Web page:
Wheatear at least 3. One on Red Nab at 08:30, but not at 09:30. One in the corner of foreshore at 09:45 and 10:15 (same bird) and another on Red Nab 10:30. Kevin saw two on Red Nab at lunchtime, one of these had brownish wings, not the clean black of the morning birds, so definitely at least one additional bird.
This is the slipway Wheatear showing tail detail
This one on the rocks (concrete) just south of Red Nab
Rock Pipits 3 (Red Nab, Lighthouse and Waterfall)
Shelduck 27
Wigeon 16
Grey Plover 1, presumably the lame bird, resting on the saltmarsh 
Jack Snipe 1. This was at high water, but today's tide of 8.4m isn't enough to cover the marsh. I accidentally flushed it, but it was on the track around the saltmarsh, where ground water is seeping through. But the tides are rising quickly now, Sunday (9.6m) should be high enough, then more or less all next week.
This is Fishers building in the inner harbour. Its roof was extensively used by
gulls for roosting and nesting. I say "was" as the roof and wall panels are no more.
I don't know if the whole building is to be dismantled or if the panels are to be replaced.
Watch this space, perhaps literally!

Middleton Nature Reserve 
Mute swan 9 on the main pond including 3 juvenile, plus two nesting pairs on other ponds.
The aggressive male has cleared the "no swimming" pond of everything except a Moorhen.
It came over to challenge me, so I took this shot of his ring 4BAT (I've got his number now! MD)
No Coot seen today
Moorhen just 3 individuals seen
Mallard 3
Common Snipe 1

Chiffchaff at least 6
Goldcrest at least 1

This over wintering Comma is actually from Wednesday.
Kevin saw it along the dog walk path.

Thursday 25 March 2021


The fresh SW wind continues. Overcast for most of the day with a few light showers. A few sunny spells towards evening.

Pete managed an hour sea watching 07:20 - 08:20
Avocet 2 - flying south over the sea with a small flock of Curlew. Avocets are not recorded here every year.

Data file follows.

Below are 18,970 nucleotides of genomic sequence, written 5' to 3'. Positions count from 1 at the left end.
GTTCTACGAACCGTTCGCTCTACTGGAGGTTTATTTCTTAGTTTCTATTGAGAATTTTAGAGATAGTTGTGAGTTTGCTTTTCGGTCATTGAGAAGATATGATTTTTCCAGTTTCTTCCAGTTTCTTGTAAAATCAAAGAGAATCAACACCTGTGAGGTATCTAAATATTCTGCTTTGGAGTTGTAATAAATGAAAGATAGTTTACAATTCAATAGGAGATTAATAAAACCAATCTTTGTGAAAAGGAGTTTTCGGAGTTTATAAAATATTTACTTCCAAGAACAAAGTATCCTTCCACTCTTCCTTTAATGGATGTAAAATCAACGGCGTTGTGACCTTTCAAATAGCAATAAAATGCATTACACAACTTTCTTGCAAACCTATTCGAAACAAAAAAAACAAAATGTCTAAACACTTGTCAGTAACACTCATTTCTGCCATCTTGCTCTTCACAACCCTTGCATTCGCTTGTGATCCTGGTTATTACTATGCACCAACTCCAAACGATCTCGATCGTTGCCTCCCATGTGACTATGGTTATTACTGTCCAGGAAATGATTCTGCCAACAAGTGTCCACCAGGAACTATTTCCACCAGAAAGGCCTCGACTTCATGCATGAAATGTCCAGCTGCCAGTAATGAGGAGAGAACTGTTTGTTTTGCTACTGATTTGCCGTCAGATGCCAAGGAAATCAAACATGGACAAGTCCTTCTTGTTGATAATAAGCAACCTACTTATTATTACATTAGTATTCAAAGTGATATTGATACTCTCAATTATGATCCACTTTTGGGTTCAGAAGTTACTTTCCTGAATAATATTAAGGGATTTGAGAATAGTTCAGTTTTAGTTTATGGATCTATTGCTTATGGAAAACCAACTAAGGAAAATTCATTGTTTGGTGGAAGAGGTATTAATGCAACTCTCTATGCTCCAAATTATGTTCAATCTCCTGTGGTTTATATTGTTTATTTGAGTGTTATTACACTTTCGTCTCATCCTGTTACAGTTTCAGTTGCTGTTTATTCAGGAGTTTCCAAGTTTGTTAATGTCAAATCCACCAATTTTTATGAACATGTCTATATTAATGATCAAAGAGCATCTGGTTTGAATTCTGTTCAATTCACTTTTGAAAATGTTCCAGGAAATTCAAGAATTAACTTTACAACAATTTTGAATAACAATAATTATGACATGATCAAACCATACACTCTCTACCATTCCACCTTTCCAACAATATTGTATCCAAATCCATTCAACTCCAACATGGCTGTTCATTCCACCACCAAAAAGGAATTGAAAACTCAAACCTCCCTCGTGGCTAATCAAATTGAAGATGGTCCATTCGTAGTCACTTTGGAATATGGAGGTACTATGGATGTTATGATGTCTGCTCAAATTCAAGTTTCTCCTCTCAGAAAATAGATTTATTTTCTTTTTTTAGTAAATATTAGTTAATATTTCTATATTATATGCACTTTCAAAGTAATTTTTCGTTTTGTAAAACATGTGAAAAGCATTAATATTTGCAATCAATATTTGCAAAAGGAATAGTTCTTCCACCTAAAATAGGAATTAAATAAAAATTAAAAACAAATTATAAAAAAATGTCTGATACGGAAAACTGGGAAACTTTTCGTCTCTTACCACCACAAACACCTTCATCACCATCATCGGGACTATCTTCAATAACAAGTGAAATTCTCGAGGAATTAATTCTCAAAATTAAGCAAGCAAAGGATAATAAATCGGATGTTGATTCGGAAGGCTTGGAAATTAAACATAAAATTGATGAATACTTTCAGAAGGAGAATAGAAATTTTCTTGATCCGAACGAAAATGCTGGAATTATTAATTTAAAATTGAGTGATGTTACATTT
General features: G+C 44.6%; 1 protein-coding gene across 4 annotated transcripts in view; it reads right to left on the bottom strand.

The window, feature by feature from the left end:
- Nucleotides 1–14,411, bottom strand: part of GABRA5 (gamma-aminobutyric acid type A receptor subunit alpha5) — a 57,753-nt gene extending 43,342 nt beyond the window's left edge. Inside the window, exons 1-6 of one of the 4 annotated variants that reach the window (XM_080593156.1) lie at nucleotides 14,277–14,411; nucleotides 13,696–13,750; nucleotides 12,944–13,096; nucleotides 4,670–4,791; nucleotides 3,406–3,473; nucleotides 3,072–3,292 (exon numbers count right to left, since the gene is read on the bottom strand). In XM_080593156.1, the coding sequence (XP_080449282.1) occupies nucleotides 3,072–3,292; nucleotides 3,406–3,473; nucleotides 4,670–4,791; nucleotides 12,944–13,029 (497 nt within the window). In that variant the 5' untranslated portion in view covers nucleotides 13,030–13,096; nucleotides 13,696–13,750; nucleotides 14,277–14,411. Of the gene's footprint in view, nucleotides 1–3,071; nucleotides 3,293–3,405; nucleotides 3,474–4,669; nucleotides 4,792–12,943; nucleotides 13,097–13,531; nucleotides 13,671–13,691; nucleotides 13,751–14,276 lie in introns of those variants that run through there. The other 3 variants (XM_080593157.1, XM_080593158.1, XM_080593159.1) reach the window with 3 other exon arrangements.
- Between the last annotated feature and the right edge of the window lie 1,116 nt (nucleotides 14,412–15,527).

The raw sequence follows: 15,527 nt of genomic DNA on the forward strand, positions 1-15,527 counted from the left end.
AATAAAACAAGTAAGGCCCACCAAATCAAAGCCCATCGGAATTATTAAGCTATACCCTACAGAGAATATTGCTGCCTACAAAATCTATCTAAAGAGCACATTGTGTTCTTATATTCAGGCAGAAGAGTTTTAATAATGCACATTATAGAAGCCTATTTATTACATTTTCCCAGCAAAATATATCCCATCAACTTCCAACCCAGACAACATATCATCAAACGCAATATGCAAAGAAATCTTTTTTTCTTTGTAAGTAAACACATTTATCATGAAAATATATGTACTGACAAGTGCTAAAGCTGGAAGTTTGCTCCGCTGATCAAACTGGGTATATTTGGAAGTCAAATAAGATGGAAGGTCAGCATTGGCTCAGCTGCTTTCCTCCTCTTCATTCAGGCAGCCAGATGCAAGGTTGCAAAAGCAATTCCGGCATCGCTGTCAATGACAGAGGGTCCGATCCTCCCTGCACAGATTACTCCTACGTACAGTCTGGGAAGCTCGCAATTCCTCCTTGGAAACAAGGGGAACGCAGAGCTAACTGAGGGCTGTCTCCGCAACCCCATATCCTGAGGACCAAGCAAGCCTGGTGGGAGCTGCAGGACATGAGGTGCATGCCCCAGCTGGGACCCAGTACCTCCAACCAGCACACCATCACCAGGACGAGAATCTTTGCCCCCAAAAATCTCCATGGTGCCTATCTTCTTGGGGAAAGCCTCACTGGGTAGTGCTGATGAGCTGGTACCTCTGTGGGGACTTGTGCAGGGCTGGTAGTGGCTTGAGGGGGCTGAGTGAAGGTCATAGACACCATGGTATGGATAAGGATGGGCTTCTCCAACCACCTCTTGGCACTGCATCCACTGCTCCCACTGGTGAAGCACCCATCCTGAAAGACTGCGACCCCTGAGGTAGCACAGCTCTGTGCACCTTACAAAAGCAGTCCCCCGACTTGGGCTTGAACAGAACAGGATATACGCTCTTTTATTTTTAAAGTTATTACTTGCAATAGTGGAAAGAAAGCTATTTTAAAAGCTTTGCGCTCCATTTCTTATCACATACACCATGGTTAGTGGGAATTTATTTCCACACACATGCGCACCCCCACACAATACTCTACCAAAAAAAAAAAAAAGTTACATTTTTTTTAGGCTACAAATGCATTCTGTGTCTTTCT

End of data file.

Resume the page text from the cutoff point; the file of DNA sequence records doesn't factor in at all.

Gannet 1 adult
Red-Throated diver 2
Common Scoter 4

South shore 
Wheatear 1 male on foreshore then Red Nab at 10:00. Later Alan Larsen saw 1 male on Red Nab then the rocky foreshore to the south, possibly the same bird.
Rock Pipits 6 (1 foreshore, 1 Red Nab, 2 lighthouse, 2 waterfall - the lighthouse birds not seen earlier, but were on territory when Alan checked)
Nothing else on the roundhead scrub reported today.
Shelduck c60
Wigeon only 4 seen

Heysham skeer - low water 15:45
Eider were well spread but at least 50
Wigeon 4 (2+2 both pairs left quickly south)
No Great Crested grebe seen
Red-breasted Merganser just 2 seen

Redshank routinely swim across the pools, but these were different. One actually flies in to land on the water. I presume it's more to do with finding a partner than finding food (MD)
They are not the most graceful swimmers!

This Knot looks like it's having a bath in the sea, but this is actually one of the drains fed by fresh water seeping from the water table. It won't be fresh at this point, but certainly brackish. This must be the best bathing spot, and this one is taking its time, there's quite a queue forming, but at least they are maintaining a social distance!

Wednesday 24 March 2021

More Wheatears and Whoopers

The quite fresh SW winds continue, overcast at times but long spells of sunshine.

Pete managed quite a bit in a quick morning check:
Whooper swan 55 resting on the sea plus 4 north
Red-Throated Diver 1
Canada goose 2 south over Red Nab
Black-Headed gulls 60 2nd calendar year birds on Red Nab and outflows

Lighthouse area (MD)
Rock Pipits - two birds on territory near lighthouse and waterfall. A third bird appeared to be on passage

Wheatear at least two, probably three between 09:10 and 09:30. All mature males.
One was there when I arrived and immediately flew off north. Another arrived 10 minutes later, fed for a short while then disappeared. I thought it had gone, and it probably had. But on my return from the waterfall there was another one.
Male Wheatear on the final sea defence wall before the lighthouse 
They can afford to move through quickly, the scrub here, although not a large area, is clearly full of invertebrates. Presumably the hard packed surface and scant vegetation provides few decent hiding places. At least not from Wheatears, they fill up faster than a Formula 1 car!